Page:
I mostly share short, easy-to-learn chants and mantras in english and other languages.
I grew up singing lovely hippie chants (Libana anyone?) in English and other languages and falling asleep at drum circles with my parents. My mom is a music therapist, and her joy for song lives on in me. Thanks, Mom ( :
I find my brain soothed by chanting in another language like sanskrit, gurmukhi or native american languages...and I find my heart come alive with devotion when I sing english songs that are like little compasses for my heart and mind.
Kirtan (call-and-response Sanskrit chanting) is part of many yoga traditions. My husband Trevor Eller is a passionate non-sectarian kirtan chant leader and guitar player. We love to chant together around the house and listen to chanting music like a bunch of yoga dorks.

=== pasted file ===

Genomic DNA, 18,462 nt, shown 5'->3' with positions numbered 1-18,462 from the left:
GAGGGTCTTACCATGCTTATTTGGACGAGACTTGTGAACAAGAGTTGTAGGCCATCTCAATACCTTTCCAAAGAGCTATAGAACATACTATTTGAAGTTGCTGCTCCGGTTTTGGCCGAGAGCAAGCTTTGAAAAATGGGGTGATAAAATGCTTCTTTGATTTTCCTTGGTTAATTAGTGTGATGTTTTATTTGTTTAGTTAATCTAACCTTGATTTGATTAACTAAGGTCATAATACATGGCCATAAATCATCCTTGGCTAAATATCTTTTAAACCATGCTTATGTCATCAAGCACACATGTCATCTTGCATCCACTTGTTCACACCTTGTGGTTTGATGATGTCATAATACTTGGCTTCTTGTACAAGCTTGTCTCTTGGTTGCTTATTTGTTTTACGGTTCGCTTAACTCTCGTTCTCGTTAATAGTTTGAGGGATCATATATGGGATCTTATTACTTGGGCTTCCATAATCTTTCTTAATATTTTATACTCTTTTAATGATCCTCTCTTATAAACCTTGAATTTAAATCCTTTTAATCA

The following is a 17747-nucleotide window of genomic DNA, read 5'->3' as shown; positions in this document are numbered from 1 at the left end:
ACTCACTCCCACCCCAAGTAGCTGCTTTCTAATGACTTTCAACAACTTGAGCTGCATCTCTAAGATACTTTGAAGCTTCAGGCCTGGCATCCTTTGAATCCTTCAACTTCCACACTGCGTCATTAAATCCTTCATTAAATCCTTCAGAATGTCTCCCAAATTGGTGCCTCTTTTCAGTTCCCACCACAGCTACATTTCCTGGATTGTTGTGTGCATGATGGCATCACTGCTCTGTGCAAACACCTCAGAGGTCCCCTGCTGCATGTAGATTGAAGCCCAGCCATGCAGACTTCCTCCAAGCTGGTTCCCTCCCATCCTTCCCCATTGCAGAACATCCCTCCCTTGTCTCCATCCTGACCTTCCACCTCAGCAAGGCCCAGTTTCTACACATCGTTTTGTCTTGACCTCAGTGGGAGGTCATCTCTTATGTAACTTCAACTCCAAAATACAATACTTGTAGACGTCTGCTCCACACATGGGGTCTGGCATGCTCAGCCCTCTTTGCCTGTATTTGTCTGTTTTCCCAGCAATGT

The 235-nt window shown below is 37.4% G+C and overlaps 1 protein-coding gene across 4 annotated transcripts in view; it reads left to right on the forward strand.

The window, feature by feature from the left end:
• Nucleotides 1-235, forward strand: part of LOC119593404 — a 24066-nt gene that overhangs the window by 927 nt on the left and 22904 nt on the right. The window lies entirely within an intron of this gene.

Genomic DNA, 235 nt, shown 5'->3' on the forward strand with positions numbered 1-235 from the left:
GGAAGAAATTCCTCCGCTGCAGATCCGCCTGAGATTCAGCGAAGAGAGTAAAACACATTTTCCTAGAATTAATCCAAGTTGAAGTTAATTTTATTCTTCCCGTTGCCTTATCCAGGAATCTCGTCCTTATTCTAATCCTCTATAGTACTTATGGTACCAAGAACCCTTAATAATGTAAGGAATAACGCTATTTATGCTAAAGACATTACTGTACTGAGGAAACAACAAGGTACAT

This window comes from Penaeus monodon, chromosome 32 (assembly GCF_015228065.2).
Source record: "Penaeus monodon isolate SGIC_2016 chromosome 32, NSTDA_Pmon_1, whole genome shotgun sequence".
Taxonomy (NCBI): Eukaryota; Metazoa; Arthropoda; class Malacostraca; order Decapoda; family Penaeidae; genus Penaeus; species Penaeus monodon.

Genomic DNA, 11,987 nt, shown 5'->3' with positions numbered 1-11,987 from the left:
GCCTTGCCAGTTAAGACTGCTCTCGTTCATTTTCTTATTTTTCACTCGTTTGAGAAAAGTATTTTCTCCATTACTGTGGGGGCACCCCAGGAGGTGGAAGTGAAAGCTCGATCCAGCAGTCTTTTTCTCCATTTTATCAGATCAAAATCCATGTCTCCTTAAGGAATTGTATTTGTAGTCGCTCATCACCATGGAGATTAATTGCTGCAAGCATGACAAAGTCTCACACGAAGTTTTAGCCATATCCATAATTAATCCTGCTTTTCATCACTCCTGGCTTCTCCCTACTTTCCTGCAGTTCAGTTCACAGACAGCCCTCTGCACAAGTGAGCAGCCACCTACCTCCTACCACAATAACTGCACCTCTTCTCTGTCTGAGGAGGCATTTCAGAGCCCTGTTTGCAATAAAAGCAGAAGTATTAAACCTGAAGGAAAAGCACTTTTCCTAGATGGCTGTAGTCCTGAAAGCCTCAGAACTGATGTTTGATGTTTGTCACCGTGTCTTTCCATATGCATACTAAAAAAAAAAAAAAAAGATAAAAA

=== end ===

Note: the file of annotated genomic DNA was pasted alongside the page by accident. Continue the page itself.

An embodiment practice helps to cultivate awareness of our spatial, visceral, emotional, mental, and energetic selves so as to gain a greater sense of choice, self-connection, self-regulation, and freedom.
An Embodiment Practice uses the body to slow down our automatic reactions and habituated patterns (physically, mentally, emotionally, relationally, etc.)
An Embodiment Practice can use guided or free-form movement, sounding, or stillness to access thoughts, feelings, and beliefs hidden from our day-to-day thinking patterns.
An Embodiment Practice can be a way to deepen and integrate the healing benefits of traditional Psychotherapy, Manual and Physical Therapies.
Do you think of your yoga practice as an embodiment practice?
Can you think of some daily routines you've turned into an embodiment practice? (dishes, nursing, gardening?)